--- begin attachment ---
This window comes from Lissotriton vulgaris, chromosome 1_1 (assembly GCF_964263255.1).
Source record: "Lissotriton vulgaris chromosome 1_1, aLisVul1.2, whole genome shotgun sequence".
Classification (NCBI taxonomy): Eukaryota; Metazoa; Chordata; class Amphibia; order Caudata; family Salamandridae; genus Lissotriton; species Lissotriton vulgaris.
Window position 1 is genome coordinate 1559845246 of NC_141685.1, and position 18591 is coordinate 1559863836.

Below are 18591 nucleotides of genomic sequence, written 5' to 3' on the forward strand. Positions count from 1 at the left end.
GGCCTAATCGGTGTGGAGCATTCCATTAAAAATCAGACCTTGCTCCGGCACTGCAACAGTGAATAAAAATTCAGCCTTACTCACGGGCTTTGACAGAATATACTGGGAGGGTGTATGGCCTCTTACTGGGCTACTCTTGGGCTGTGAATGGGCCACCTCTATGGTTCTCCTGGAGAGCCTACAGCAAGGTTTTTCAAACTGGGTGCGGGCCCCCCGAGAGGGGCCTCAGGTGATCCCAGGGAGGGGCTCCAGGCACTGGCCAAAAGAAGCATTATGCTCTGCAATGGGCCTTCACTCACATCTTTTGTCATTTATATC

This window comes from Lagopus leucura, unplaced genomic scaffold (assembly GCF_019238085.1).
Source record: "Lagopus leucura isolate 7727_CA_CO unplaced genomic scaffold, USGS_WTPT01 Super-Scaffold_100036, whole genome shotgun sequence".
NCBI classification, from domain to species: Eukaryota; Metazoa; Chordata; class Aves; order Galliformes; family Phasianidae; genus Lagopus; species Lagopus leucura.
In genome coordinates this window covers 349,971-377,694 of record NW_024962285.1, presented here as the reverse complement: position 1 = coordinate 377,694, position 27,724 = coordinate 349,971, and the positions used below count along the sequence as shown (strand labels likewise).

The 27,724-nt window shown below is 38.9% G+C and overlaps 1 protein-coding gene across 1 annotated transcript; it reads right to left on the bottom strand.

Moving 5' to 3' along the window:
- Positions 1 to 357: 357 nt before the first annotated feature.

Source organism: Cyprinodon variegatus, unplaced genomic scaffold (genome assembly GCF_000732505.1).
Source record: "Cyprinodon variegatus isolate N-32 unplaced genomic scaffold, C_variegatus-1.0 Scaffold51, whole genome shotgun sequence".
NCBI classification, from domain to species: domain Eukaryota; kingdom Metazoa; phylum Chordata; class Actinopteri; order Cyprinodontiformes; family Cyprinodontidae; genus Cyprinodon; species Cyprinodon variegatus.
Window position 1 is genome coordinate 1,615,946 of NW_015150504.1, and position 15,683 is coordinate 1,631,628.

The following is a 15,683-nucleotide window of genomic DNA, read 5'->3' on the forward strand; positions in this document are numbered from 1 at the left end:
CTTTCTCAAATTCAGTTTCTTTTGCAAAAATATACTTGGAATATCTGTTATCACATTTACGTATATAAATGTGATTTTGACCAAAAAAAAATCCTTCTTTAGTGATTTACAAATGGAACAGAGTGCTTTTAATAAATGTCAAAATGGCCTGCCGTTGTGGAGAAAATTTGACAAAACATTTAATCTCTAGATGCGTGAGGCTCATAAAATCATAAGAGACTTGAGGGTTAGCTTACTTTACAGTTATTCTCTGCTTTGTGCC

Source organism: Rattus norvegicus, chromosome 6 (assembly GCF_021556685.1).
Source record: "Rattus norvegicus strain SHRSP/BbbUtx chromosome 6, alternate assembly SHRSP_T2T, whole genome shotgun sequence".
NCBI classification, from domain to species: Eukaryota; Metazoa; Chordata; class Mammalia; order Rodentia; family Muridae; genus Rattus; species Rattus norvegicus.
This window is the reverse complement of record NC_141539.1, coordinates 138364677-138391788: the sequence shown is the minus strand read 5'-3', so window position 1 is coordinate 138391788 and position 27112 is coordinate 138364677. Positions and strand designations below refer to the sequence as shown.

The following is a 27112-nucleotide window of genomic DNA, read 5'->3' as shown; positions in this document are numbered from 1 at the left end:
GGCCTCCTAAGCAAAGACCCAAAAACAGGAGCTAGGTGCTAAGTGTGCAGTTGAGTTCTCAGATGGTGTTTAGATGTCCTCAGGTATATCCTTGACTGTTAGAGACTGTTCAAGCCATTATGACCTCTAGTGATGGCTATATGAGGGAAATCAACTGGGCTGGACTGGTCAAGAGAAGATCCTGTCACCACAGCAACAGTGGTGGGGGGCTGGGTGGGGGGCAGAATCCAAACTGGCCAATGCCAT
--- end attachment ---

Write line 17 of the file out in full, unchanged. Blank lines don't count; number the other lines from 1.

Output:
Window position 1 is genome coordinate 1,615,946 of NW_015150504.1, and position 15,683 is coordinate 1,631,628.